7 women. 7 minutes. 21 slides. On March 11, AIA ForWARD hosted Fast Forward, a night of Pecha Kucha style presentations on the theme, “Women Acting Sustainably.” My presentation, “Sustaining the Human Race Through Physical Activity” focused on inspiring people to see themselves as resources worthy of investment—active bodies lead to productive adults that, in turn, can fuel our economy and protect our environment.
I challenged the Portland design community attendees to consider ways to fold physical activity into the way we conduct business and in the spaces we design. I discussed our recent projects, the Outdoor Adventure at the Portland Children’s Museum, a fitness circuit course, and the Darlene Hooley Pedestrian Bridge as examples of spaces designed for movement. The Mayer/Reed designers behind these projects are committed to living physically active lives. We encouraged the audience to have a little fun, stand up and push the boundaries of social norms by participating in a set of exercises during the presentation.At the close of all 7 presentations, I was intrigued that many of the speakers focused on the social side of sustainability rather than on green building techniques. It made me proud to belong to a community in which environmentally sustainable design is already considered best practice and we can push ourselves to consider even more.
On August 7, members of the community, Portland Children’s Museum and consulting/construction team gathered to “think like a kid again,” while raising money for the Architecture Foundation of Oregon (AFO). Mayer/Reed, Hennebery Eddy Architects and Andersen Construction hosted a picnic and hardhat tour of the new Outdoor Adventure underway at the museum. Sponsored as part of the Dinner with an Architect program, the event contributed to AFO’s mission to create awareness of our designed environments.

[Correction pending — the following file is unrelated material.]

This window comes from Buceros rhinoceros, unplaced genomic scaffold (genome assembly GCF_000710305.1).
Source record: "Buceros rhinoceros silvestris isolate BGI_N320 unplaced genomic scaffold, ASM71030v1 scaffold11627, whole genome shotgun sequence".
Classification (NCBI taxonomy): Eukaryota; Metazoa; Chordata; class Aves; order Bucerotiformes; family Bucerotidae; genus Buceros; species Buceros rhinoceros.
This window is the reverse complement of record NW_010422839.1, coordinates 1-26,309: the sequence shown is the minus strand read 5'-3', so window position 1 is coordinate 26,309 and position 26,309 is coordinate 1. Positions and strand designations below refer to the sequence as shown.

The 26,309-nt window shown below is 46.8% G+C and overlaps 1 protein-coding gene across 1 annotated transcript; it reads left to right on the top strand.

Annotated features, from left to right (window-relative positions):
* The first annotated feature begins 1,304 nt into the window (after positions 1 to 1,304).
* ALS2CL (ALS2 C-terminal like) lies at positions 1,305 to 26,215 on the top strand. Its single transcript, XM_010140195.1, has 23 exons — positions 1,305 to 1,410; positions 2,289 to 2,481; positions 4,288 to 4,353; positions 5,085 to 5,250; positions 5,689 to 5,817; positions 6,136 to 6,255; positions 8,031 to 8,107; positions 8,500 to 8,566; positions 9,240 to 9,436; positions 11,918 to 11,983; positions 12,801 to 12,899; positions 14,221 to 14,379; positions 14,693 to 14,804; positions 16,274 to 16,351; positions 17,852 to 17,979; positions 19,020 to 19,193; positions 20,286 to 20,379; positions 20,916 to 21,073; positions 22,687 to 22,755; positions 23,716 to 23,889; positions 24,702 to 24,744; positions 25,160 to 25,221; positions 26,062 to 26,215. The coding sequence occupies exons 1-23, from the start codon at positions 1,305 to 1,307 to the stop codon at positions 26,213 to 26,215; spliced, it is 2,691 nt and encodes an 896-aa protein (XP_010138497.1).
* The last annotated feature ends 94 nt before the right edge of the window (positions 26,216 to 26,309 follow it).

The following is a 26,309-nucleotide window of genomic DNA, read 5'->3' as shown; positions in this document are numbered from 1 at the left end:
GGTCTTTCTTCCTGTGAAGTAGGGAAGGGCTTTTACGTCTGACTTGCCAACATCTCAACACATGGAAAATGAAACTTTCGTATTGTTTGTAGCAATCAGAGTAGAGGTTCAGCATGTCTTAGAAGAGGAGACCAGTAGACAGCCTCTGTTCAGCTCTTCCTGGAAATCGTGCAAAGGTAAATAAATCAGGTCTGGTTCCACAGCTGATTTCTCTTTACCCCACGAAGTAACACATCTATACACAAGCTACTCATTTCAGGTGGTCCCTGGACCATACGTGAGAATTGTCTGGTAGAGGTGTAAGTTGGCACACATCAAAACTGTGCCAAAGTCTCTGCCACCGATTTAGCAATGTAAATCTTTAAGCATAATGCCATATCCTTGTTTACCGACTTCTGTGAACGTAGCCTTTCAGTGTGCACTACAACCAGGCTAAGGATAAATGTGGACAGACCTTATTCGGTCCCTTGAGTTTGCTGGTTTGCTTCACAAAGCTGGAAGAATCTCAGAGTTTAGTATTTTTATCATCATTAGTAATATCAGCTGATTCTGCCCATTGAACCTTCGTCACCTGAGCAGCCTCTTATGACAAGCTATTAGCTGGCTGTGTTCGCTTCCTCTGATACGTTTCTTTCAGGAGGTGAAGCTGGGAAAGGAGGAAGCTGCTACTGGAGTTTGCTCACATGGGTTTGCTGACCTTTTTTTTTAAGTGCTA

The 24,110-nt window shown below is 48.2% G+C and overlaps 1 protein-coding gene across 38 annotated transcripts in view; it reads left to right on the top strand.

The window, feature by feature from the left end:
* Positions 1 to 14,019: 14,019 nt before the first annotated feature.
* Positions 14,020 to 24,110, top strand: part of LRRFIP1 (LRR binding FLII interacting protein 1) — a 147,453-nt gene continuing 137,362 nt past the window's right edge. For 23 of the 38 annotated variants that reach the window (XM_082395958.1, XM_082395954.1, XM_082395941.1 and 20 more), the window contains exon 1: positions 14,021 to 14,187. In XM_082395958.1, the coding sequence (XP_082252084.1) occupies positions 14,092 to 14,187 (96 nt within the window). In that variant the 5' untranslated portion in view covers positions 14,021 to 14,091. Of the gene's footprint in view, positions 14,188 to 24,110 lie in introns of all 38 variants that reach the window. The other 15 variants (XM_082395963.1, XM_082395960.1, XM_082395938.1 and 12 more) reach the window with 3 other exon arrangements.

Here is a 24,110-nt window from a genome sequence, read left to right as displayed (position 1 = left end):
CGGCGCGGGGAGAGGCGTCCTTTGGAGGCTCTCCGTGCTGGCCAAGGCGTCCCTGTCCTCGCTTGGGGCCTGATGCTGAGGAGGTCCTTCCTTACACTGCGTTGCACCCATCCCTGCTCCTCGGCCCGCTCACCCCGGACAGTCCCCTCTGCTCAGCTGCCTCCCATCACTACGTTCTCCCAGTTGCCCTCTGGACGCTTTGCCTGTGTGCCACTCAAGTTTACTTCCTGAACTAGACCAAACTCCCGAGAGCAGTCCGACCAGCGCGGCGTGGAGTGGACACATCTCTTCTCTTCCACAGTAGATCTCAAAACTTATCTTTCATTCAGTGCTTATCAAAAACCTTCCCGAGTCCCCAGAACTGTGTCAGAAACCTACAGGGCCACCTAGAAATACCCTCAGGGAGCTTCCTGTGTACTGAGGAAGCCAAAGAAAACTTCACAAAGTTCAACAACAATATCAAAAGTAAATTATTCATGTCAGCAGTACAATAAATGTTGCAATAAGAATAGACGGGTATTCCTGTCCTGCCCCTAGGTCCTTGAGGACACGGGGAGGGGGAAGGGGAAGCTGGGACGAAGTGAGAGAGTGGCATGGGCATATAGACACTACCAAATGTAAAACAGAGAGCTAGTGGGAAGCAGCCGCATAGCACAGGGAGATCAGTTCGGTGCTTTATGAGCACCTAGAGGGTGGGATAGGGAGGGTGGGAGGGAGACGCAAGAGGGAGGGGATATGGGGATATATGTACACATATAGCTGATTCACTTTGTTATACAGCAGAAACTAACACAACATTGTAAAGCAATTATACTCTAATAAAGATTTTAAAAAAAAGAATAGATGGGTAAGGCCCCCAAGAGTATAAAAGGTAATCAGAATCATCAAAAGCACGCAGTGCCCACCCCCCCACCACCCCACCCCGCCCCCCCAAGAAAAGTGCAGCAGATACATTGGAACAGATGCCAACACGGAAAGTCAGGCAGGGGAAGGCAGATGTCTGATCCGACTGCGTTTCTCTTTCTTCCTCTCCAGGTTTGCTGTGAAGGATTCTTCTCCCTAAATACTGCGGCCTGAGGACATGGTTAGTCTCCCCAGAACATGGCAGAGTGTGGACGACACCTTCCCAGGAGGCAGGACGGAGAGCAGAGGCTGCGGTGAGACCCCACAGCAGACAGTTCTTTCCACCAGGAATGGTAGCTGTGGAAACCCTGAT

Mayer/Reed’s design for the Outdoor Adventure was inspired by Richard Louv’s book, Last Child in the Woods. It will reconnect children and their families with nature and learning through active, engaging, outdoor experiences. The wooded hillside will feature a rocky streambed, splash puddles, bridges, trails, sand pit, hide-outs, plant thickets and hut-building areas for kids to explore. Hennebery Eddy Architects’ timber shelter provides a flexible location for special events, camp-outs and art projects.
Thank you to the Portland Children’s Museum, donors and skilled craftsman working on behalf of the project. We look forward to its opening on Earth Day, 2014!
Join us during Design Week Portland for a presentation featuring a retrospective of environmental graphic design (EGD) including prominent designers and projects. EGD embraces many design disciplines including graphic, architecture, interior, landscape, and industrial design—all related to the visual aspects of wayfinding, communicating identity, and shaping the idea of place.
Kathy Fry and Liz Talley, Mayer/Reed
Elizabeth Anderson and Mike Sauer, Anderson Krygier, Inc.
Monday, October 7
6:00 PM to 7:00 PM
Portland State University, Smith Memorial Student Union, RM 236
What is one of our favorite things to do? Enjoy the spaces we design.
This year we converged on Sofia Park in Wilsonville, Oregon for our annual office summer party. Sofia Park is one of the three parks Mayer/Reed planned and designed in Villebois, a 540-acre mixed-use community in Wilsonville, OR. The warm summer evening was perfect for our growing Mayer/Reed families to enjoy a picnic and laughs over lawn games and giant bubbles. The kids explored the playground and climbed big boulders and trees in the rocky stormwater swale. We ended our evening with a stroll up the promenade to the town center where we played a few games of bocce ball at the recently completed piazza.
Parks and public spaces integrated into developments are integral to creating a sense of community. Meeting neighbors and forming life long friendships are important traditions of neighborhood parks. These spaces connect us and create shared meaning. It was a great to see these connections taking root and the parks filled with activities.